With India sending its largest-ever Olympic contingent to London four years ago, the expectations were high from the start, but not many would have predicted the outcome correctly beforehand. Goldman Sachs, with its abstruse calculations, had predicted India to win 5 medals in London. But India would go one better. Half a dozen medals were more than enough to quench our Olympic thirst, temporarily! With that raising of the bar, the expectations and aspirations of the average Indian sports fan had sky-rocketed as well. It’s clearly a case of “yeh dil maange more”. Despite the euphoria that followed, a deeper analysis of India’s performance in London reveals that it was pretty much a mixed bag.

The Indian contingent boarded its flight to London with hopes heavily pinned on the boxers, archers and the shooters. There was good reason for that too with India fielding a young and highly talented men’s boxing team riding high on Vijender’s bronze from the Beijing edition, while Col. Rathore’s Silver in Athens followed by Abhinav Bindra’s gold in Beijing had given Indian shooting a new address. World no. 1 Deepika Kumari led the Indian archery charge, and with the world cup silver-winning men’s recurve team in its ranks, the archery team looked strong! Surely India could have brought home more medals than six?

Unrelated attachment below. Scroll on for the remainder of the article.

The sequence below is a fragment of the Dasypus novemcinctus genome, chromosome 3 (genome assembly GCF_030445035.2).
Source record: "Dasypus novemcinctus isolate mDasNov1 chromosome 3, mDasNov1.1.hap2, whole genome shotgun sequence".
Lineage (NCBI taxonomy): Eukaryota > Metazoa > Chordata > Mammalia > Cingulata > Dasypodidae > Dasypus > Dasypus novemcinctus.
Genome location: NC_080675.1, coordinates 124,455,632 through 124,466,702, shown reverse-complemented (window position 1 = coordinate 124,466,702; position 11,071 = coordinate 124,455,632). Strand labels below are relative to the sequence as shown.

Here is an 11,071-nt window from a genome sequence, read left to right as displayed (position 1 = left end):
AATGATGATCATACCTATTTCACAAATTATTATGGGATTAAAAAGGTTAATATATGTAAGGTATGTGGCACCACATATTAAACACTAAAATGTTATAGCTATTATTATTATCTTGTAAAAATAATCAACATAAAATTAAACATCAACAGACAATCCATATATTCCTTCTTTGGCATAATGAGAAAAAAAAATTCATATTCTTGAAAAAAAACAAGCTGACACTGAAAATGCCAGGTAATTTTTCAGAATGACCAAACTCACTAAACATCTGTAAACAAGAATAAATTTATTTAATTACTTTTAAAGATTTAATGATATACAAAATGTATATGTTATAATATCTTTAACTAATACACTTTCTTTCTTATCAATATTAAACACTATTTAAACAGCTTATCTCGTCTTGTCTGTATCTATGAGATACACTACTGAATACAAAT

Vijender & co couldn’t live up to the expectations, and India’s only joy from the boxing ring came when Mary Kom punched above her weight (quite literally, as she had to fight in a heavier weight category than her usual) to win India its solitary medal in boxing.